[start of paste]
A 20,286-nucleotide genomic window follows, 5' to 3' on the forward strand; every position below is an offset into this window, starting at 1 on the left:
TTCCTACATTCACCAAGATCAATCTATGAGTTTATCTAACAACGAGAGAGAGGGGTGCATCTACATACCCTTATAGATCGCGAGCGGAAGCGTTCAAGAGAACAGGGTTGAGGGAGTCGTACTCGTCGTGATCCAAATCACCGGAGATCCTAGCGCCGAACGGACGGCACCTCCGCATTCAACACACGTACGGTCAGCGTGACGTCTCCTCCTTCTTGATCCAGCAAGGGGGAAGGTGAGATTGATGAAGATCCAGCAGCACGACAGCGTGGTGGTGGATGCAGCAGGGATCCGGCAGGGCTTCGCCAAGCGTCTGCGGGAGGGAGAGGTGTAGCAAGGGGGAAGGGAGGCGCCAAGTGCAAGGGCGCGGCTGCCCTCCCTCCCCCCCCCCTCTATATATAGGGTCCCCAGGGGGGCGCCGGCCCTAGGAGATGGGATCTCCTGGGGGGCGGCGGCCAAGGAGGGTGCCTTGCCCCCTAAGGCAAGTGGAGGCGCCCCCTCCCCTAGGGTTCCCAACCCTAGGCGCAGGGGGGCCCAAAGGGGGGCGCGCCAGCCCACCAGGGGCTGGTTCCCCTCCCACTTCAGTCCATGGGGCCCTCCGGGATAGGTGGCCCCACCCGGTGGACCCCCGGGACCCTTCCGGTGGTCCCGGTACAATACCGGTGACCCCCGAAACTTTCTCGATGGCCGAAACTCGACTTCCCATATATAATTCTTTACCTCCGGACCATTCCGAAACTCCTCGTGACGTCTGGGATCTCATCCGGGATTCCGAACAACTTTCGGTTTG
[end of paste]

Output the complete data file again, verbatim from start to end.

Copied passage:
A 20,286-nucleotide genomic window follows, 5' to 3' on the forward strand; every position below is an offset into this window, starting at 1 on the left:
TTCCTACATTCACCAAGATCAATCTATGAGTTTATCTAACAACGAGAGAGAGGGGTGCATCTACATACCCTTATAGATCGCGAGCGGAAGCGTTCAAGAGAACAGGGTTGAGGGAGTCGTACTCGTCGTGATCCAAATCACCGGAGATCCTAGCGCCGAACGGACGGCACCTCCGCATTCAACACACGTACGGTCAGCGTGACGTCTCCTCCTTCTTGATCCAGCAAGGGGGAAGGTGAGATTGATGAAGATCCAGCAGCACGACAGCGTGGTGGTGGATGCAGCAGGGATCCGGCAGGGCTTCGCCAAGCGTCTGCGGGAGGGAGAGGTGTAGCAAGGGGGAAGGGAGGCGCCAAGTGCAAGGGCGCGGCTGCCCTCCCTCCCCCCCCCCTCTATATATAGGGTCCCCAGGGGGGCGCCGGCCCTAGGAGATGGGATCTCCTGGGGGGCGGCGGCCAAGGAGGGTGCCTTGCCCCCTAAGGCAAGTGGAGGCGCCCCCTCCCCTAGGGTTCCCAACCCTAGGCGCAGGGGGGCCCAAAGGGGGGCGCGCCAGCCCACCAGGGGCTGGTTCCCCTCCCACTTCAGTCCATGGGGCCCTCCGGGATAGGTGGCCCCACCCGGTGGACCCCCGGGACCCTTCCGGTGGTCCCGGTACAATACCGGTGACCCCCGAAACTTTCTCGATGGCCGAAACTCGACTTCCCATATATAATTCTTTACCTCCGGACCATTCCGAAACTCCTCGTGACGTCTGGGATCTCATCCGGGATTCCGAACAACTTTCGGTTTG